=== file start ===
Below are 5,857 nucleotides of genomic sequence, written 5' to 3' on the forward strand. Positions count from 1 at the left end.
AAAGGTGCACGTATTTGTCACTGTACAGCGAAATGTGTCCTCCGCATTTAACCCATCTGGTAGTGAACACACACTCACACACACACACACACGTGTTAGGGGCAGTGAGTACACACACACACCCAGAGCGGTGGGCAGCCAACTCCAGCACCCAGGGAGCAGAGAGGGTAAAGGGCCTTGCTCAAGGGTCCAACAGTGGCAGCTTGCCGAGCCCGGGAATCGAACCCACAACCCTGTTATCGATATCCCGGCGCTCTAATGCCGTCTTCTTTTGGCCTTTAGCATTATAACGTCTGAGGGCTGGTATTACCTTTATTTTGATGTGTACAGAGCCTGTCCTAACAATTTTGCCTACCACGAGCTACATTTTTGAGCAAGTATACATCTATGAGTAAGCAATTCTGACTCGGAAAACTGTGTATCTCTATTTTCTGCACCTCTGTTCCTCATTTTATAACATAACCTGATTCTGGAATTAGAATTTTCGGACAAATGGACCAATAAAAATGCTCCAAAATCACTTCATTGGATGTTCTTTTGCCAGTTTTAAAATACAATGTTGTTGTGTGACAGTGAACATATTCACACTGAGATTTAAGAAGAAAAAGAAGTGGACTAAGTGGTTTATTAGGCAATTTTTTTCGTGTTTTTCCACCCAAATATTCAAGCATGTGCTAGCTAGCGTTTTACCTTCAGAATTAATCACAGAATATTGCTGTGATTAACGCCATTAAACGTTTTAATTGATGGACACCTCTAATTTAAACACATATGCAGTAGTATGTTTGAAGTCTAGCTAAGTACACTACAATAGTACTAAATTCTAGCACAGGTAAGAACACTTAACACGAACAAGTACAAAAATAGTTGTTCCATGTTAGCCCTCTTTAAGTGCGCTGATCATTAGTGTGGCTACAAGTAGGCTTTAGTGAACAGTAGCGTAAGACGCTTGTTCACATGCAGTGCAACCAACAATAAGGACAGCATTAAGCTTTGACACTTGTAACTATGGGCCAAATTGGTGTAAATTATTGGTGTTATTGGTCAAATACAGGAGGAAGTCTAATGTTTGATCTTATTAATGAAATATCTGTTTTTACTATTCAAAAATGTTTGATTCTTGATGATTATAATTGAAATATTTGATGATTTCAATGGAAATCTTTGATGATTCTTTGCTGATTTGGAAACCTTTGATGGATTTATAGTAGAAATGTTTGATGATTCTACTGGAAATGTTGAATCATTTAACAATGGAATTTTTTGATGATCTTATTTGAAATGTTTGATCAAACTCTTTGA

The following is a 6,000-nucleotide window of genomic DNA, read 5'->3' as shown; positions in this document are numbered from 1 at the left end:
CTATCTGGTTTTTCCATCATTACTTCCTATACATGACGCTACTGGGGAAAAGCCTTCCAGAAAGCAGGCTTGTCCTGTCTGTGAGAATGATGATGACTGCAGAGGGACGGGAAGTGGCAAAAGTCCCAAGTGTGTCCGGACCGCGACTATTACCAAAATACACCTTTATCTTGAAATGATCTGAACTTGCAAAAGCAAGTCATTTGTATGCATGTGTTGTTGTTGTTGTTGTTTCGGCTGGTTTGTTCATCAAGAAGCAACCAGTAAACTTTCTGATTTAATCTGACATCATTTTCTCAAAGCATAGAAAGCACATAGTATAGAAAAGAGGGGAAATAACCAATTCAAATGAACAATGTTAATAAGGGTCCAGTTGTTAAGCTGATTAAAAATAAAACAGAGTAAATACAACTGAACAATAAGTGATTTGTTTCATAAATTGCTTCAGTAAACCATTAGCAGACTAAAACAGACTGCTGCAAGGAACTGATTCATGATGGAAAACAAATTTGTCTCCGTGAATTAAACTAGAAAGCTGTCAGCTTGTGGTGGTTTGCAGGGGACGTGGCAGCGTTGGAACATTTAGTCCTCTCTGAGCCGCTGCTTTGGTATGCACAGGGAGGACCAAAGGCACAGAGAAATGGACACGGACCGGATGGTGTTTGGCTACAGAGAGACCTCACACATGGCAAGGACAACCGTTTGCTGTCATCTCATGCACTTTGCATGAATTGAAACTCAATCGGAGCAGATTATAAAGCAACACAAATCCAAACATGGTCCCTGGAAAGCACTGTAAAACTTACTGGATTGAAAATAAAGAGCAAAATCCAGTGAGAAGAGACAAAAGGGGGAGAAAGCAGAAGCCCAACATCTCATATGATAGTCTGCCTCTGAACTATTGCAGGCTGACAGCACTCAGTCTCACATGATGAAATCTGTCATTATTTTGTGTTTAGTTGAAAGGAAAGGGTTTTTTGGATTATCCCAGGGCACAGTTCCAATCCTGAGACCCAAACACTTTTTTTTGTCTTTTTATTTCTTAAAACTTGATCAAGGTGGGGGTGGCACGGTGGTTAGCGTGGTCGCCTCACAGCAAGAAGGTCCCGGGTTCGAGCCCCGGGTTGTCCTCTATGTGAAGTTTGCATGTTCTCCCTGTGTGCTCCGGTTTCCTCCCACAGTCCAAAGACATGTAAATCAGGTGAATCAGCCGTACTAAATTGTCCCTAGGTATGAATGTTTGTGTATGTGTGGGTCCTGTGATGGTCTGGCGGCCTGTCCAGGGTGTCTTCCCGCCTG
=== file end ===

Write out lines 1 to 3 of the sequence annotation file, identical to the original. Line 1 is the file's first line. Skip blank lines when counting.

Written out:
Below are 5,857 nucleotides of genomic sequence, written 5' to 3' on the forward strand. Positions count from 1 at the left end.
AAAGGTGCACGTATTTGTCACTGTACAGCGAAATGTGTCCTCCGCATTTAACCCATCTGGTAGTGAACACACACTCACACACACACACACACGTGTTAGGGGCAGTGAGTACACACACACACCCAGAGCGGTGGGCAGCCAACTCCAGCACCCAGGGAGCAGAGAGGGTAAAGGGCCTTGCTCAAGGGTCCAACAGTGGCAGCTTGCCGAGCCCGGGAATCGAACCCACAACCCTGTTATCGATATCCCGGCGCTCTAATGCCGTCTTCTTTTGGCCTTTAGCATTATAACGTCTGAGGGCTGGTATTACCTTTATTTTGATGTGTACAGAGCCTGTCCTAACAATTTTGCCTACCACGAGCTACATTTTTGAGCAAGTATACATCTATGAGTAAGCAATTCTGACTCGGAAAACTGTGTATCTCTATTTTCTGCACCTCTGTTCCTCATTTTATAACATAACCTGATTCTGGAATTAGAATTTTCGGACAAATGGACCAATAAAAATGCTCCAAAATCACTTCATTGGATGTTCTTTTGCCAGTTTTAAAATACAATGTTGTTGTGTGACAGTGAACATATTCACACTGAGATTTAAGAAGAAAAAGAAGTGGACTAAGTGGTTTATTAGGCAATTTTTTTCGTGTTTTTCCACCCAAATATTCAAGCATGTGCTAGCTAGCGTTTTACCTTCAGAATTAATCACAGAATATTGCTGTGATTAACGCCATTAAACGTTTTAATTGATGGACACCTCTAATTTAAACACATATGCAGTAGTATGTTTGAAGTCTAGCTAAGTACACTACAATAGTACTAAATTCTAGCACAGGTAAGAACACTTAACACGAACAAGTACAAAAATAGTTGTTCCATGTTAGCCCTCTTTAAGTGCGCTGATCATTAGTGTGGCTACAAGTAGGCTTTAGTGAACAGTAGCGTAAGACGCTTGTTCACATGCAGTGCAACCAACAATAAGGACAGCATTAAGCTTTGACACTTGTAACTATGGGCCAAATTGGTGTAAATTATTGGTGTTATTGGTCAAATACAGGAGGAAGTCTAATGTTTGATCTTATTAATGAAATATCTGTTTTTACTATTCAAAAATGTTTGATTCTTGATGATTATAATTGAAATATTTGATGATTTCAATGGAAATCTTTGATGATTCTTTGCTGATTTGGAAACCTTTGATGGATTTATAGTAGAAATGTTTGATGATTCTACTGGAAATGTTGAATCATTTAACAATGGAATTTTTTGATGATCTTATTTGAAATGTTTGATCAAACTCTTTGA

The following is a 6,000-nucleotide window of genomic DNA, read 5'->3' as shown; positions in this document are numbered from 1 at the left end: